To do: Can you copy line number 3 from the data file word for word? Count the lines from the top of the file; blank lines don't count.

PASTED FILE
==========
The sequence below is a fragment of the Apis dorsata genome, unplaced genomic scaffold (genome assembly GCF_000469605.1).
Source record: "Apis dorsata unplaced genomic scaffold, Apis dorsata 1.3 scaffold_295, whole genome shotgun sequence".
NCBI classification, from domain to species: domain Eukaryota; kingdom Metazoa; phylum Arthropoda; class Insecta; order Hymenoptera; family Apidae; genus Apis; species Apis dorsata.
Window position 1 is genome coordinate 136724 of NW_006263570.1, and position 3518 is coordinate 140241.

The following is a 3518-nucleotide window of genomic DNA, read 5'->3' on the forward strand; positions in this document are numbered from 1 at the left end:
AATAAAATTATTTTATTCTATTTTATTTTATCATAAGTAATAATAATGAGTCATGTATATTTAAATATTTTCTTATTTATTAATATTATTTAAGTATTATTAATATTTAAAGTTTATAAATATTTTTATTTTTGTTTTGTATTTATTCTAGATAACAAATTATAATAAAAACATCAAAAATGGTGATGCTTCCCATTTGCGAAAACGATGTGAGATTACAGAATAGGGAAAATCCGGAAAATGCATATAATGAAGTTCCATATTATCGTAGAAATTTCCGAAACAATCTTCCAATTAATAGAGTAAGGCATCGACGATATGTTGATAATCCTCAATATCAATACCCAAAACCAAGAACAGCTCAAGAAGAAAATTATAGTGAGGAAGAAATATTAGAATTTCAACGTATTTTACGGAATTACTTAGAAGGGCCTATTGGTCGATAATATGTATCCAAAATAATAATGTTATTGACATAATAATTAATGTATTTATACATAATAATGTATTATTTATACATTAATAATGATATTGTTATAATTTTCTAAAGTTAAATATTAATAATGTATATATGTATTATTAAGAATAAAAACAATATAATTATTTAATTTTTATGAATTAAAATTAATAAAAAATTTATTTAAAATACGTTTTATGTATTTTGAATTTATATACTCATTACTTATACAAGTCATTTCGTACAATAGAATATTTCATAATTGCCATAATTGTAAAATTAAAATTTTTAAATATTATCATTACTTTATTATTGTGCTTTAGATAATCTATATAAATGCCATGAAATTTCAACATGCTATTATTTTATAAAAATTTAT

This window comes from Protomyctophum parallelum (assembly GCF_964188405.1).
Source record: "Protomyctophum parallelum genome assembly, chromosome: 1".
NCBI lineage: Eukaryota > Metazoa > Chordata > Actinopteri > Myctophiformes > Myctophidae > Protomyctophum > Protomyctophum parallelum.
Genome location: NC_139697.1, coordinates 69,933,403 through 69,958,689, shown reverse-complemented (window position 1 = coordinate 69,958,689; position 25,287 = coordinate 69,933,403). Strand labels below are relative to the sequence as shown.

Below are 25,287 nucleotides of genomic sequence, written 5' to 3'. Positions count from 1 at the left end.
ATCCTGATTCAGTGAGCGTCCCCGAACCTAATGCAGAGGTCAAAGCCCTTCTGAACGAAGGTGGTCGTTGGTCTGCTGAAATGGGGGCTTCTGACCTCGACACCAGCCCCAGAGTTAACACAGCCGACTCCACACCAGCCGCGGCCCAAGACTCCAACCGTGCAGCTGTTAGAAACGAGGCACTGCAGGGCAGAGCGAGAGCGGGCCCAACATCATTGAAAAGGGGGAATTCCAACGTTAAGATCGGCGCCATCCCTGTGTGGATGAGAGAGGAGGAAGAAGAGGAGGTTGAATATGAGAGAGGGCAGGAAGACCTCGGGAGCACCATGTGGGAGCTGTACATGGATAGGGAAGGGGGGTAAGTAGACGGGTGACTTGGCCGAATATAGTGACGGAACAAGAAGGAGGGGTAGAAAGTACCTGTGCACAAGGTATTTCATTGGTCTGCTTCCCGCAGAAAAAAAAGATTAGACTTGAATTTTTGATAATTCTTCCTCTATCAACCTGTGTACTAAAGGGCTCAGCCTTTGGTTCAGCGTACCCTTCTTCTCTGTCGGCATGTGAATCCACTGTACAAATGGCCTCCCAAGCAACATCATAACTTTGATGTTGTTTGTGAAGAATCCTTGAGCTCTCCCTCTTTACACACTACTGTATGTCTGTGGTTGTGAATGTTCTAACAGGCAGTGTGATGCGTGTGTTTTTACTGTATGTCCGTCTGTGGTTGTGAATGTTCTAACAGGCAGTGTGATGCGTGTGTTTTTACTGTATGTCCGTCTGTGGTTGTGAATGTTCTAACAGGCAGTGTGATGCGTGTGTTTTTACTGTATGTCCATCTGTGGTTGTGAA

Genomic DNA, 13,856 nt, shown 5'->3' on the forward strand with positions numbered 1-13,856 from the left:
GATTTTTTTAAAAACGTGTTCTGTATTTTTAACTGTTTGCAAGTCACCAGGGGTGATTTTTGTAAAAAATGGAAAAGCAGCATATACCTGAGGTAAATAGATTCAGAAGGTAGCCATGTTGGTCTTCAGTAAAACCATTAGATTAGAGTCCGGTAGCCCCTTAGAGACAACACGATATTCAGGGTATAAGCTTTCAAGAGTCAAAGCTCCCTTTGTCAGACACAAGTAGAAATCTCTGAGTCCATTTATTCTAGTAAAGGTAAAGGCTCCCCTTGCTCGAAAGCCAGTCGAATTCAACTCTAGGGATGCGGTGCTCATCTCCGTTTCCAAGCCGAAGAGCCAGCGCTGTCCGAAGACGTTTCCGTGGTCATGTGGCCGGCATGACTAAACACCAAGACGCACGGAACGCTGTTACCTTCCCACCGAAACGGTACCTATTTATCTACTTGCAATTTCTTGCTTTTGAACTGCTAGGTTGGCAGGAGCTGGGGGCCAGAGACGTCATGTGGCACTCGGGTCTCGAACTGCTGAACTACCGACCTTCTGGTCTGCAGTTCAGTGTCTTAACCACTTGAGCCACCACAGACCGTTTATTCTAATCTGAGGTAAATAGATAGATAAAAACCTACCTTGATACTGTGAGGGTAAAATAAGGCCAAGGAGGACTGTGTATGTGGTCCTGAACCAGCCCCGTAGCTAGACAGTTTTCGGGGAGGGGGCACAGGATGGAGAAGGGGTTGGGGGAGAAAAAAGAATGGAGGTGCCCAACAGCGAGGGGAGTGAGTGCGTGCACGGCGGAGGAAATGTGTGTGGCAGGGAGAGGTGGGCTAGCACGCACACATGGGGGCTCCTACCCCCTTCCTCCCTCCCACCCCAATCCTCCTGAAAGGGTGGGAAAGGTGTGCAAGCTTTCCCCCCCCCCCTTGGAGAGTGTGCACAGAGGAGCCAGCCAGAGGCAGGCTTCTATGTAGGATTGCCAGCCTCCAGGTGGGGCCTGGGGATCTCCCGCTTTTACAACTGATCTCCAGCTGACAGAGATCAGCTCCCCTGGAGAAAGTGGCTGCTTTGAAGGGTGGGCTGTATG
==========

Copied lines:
NCBI classification, from domain to species: domain Eukaryota; kingdom Metazoa; phylum Arthropoda; class Insecta; order Hymenoptera; family Apidae; genus Apis; species Apis dorsata.